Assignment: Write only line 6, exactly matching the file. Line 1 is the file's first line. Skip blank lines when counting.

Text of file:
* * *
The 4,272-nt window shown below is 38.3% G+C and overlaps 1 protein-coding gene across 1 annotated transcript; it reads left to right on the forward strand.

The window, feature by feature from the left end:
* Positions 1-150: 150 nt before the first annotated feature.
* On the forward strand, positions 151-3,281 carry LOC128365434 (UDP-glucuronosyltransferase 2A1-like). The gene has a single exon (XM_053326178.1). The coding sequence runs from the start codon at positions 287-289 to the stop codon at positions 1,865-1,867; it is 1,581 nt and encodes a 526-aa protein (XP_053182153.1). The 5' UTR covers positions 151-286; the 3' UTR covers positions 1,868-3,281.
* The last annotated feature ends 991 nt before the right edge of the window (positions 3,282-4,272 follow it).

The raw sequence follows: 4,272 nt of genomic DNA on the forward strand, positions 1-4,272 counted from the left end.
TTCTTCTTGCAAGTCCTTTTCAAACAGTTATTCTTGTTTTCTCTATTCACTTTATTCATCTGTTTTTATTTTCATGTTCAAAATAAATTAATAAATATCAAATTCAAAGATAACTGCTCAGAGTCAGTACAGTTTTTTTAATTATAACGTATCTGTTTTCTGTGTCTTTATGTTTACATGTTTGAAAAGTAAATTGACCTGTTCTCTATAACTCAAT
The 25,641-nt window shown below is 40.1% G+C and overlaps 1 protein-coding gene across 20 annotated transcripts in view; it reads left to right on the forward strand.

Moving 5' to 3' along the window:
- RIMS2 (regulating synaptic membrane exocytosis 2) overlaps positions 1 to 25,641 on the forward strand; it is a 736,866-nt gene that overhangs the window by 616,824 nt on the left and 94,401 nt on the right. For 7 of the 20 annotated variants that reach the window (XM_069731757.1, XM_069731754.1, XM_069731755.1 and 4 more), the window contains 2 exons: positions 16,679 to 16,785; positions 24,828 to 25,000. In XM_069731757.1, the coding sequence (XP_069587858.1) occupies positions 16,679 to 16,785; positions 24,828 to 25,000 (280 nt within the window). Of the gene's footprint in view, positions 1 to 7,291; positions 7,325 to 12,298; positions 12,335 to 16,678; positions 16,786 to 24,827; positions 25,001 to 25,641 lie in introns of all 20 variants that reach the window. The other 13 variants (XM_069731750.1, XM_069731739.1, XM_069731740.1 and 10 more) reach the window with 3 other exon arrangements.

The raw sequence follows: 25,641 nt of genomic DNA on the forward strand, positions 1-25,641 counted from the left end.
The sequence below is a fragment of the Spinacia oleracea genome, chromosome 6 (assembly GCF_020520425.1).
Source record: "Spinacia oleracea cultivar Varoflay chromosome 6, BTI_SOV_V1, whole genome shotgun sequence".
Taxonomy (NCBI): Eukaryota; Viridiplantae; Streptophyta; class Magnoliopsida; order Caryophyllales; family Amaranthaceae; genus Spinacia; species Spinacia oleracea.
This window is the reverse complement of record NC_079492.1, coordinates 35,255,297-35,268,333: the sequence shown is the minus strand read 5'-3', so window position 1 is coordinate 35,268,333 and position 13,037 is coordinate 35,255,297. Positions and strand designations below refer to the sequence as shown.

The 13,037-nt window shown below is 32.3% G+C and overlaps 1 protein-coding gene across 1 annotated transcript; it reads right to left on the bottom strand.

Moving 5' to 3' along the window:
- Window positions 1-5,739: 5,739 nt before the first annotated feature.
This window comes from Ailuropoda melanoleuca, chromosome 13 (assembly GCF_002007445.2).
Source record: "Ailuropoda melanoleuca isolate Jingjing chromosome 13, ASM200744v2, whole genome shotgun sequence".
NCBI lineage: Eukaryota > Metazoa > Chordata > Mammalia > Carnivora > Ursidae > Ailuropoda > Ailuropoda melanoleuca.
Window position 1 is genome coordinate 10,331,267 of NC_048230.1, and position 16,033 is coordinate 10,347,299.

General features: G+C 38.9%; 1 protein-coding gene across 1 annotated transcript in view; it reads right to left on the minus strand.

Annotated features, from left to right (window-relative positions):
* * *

The raw sequence follows: 4,272 nt of genomic DNA on the forward strand, positions 1-4,272 counted from the left end.